When he isn’t building, designing, and engineering, Ian paints live at local events and private festivals. His work is instantly recognizable, a combination of acrylic and spray paint, commonly layered on wood. His vibrant color choices and unique stencil patterns accent the layers to create a tidal wave of imagery.
Ian’s sculpture is equally psychedelic, merging steampunk influences with naturalism. Often using reclaimed material and majestic hardwood, Ian incorporates conflicting elements to form an aesthetic that feels other-worldly.
His ability to construct this other-worldliness extends beyond painting and sculpture. His website, anodedesign.com, is a collection of completed furniture and design projects that range from chandeliers, jewelry, large scale art installations and restaurant interiors.
But Ian Bennett’s primary focus is his 14,000 square foot work-live space, nicknamed HQ, which he is currently renovating. When he bought the building three years ago it was collapsing in on itself. With the fervor of ten men, Ian repaired the structure and built out the interior. Using mostly reclaimed material, he constructed multiple loft spaces and an impressive workshop.
It is far from finished, but the progress is remarkable, considering that Ian has done almost all the work single-handedly. But that’s just Ian’s style. He is so high energy and so highly skilled that he rarely needs assistance.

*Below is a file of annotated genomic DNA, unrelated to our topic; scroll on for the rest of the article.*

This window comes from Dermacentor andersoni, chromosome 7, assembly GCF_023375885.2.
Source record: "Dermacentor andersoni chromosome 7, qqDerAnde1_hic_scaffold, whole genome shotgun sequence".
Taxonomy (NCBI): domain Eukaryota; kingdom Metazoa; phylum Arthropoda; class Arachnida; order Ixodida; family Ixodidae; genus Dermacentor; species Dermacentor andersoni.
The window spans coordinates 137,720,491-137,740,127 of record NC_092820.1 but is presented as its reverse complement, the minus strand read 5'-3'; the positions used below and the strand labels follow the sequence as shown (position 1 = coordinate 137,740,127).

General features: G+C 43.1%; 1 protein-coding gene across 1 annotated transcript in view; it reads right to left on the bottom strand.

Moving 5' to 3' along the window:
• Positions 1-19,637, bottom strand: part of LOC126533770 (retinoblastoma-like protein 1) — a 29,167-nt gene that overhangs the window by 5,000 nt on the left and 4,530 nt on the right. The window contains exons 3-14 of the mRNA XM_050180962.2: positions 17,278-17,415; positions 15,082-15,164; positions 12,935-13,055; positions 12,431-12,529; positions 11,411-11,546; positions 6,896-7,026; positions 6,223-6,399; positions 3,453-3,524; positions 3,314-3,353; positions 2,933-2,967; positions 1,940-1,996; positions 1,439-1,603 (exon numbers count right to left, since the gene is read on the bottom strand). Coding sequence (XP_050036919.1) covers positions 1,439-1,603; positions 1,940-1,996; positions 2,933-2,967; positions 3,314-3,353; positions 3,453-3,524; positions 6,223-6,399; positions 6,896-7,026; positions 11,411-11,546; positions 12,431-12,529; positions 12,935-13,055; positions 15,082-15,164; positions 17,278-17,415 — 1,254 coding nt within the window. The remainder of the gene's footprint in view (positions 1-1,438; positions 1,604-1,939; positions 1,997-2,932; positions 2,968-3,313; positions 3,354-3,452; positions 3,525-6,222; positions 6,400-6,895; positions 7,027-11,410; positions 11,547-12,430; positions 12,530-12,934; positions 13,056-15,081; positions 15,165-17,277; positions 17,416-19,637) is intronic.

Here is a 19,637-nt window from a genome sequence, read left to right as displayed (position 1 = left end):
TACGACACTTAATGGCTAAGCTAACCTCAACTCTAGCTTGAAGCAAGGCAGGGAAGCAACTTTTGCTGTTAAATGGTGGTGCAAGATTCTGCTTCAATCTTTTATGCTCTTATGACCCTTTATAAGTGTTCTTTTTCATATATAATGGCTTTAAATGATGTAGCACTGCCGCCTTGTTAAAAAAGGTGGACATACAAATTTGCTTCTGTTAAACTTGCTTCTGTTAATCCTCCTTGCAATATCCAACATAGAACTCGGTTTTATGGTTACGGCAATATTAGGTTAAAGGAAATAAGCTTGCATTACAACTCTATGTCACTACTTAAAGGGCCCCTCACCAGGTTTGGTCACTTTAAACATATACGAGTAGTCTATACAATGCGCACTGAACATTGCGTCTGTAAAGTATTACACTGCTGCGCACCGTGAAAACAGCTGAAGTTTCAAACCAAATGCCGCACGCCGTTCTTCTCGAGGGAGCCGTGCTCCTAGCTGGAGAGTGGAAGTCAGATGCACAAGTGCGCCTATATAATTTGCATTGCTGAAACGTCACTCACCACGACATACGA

And when he does need help, there is almost always someone nearby to lend a hand. Ian’s energy attracts high-frequency artists and craftsmen with good intentions. They all work together to accomplish each other’s goals. Spending a day at Ian’s space is a veritable how-to manual for living a creative, community oriented life.
By Ian’s side is his wife Renee; a selfless, nurturing, and rather hilarious lady that is truly Ian’s equal. They live in total harmony with one another, laughing and loving, working in unison to build their dream life.
And his housemates radiate goodness, cracking jokes and sharing personal stories as they float in and out of the common area, seemingly infected with Ian’s high-frequency energy.
Ian’s world is a microcosm of an enlightened society where patrons build things together and share information freely while manifesting a reality that supports hope and relinquishes fear, a place where human beings play together in the grand pursuit of actualizing their dreams.
His world shines brighter than the defeatist, anxiety stricken, toil-for-dollars world that most people live in, but it’s not a fantasy realm. It’s an example of what happens when someone wakes up and gets to work. But the key to Ian’s luminescent life isn’t just hard work and creativity, and no, it’s not electricity either.
The key is generosity.
Talking about his life, all that he has created and the lives he has affected, Ian said, “I guess that’s what you do when you have too much energy. You give it away.”
All photos courtesy of Phillip Solomonson of Philamonjaro Studio.
Ian Bennett is our second feature in a series of artists that Phillip Solomonson has documented and works with. You can find all of Phil’s work on his website.